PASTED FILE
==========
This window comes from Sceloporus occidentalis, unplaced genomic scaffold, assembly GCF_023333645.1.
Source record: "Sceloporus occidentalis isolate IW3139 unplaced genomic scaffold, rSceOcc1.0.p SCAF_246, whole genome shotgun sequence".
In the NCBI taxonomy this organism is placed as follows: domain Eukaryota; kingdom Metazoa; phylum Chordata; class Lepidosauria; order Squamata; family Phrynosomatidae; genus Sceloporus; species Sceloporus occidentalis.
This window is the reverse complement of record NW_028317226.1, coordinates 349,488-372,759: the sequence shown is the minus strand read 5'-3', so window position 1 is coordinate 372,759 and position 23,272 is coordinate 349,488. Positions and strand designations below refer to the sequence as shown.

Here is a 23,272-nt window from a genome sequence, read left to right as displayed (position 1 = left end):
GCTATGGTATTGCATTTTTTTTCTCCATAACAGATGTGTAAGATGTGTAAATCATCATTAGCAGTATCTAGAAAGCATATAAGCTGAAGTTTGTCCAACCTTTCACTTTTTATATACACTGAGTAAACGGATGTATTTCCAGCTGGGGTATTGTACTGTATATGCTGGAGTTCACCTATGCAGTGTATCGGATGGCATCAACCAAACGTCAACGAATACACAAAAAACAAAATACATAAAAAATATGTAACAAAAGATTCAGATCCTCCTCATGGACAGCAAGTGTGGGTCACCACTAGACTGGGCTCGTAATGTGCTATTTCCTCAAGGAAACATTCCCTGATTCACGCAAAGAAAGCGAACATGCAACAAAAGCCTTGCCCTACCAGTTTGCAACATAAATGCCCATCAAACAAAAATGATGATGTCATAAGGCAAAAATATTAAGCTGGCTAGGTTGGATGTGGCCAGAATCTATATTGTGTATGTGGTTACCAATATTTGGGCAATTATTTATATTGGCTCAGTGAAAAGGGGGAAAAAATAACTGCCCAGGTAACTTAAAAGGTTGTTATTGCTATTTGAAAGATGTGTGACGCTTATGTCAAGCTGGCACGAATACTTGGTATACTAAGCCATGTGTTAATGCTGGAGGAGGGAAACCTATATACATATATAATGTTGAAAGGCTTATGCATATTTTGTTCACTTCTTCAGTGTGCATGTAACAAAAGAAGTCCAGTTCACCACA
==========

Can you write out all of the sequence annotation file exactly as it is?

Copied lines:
This window comes from Sceloporus occidentalis, unplaced genomic scaffold, assembly GCF_023333645.1.
Source record: "Sceloporus occidentalis isolate IW3139 unplaced genomic scaffold, rSceOcc1.0.p SCAF_246, whole genome shotgun sequence".
In the NCBI taxonomy this organism is placed as follows: domain Eukaryota; kingdom Metazoa; phylum Chordata; class Lepidosauria; order Squamata; family Phrynosomatidae; genus Sceloporus; species Sceloporus occidentalis.
This window is the reverse complement of record NW_028317226.1, coordinates 349,488-372,759: the sequence shown is the minus strand read 5'-3', so window position 1 is coordinate 372,759 and position 23,272 is coordinate 349,488. Positions and strand designations below refer to the sequence as shown.

Here is a 23,272-nt window from a genome sequence, read left to right as displayed (position 1 = left end):
GCTATGGTATTGCATTTTTTTTCTCCATAACAGATGTGTAAGATGTGTAAATCATCATTAGCAGTATCTAGAAAGCATATAAGCTGAAGTTTGTCCAACCTTTCACTTTTTATATACACTGAGTAAACGGATGTATTTCCAGCTGGGGTATTGTACTGTATATGCTGGAGTTCACCTATGCAGTGTATCGGATGGCATCAACCAAACGTCAACGAATACACAAAAAACAAAATACATAAAAAATATGTAACAAAAGATTCAGATCCTCCTCATGGACAGCAAGTGTGGGTCACCACTAGACTGGGCTCGTAATGTGCTATTTCCTCAAGGAAACATTCCCTGATTCACGCAAAGAAAGCGAACATGCAACAAAAGCCTTGCCCTACCAGTTTGCAACATAAATGCCCATCAAACAAAAATGATGATGTCATAAGGCAAAAATATTAAGCTGGCTAGGTTGGATGTGGCCAGAATCTATATTGTGTATGTGGTTACCAATATTTGGGCAATTATTTATATTGGCTCAGTGAAAAGGGGGAAAAAATAACTGCCCAGGTAACTTAAAAGGTTGTTATTGCTATTTGAAAGATGTGTGACGCTTATGTCAAGCTGGCACGAATACTTGGTATACTAAGCCATGTGTTAATGCTGGAGGAGGGAAACCTATATACATATATAATGTTGAAAGGCTTATGCATATTTTGTTCACTTCTTCAGTGTGCATGTAACAAAAGAAGTCCAGTTCACCACA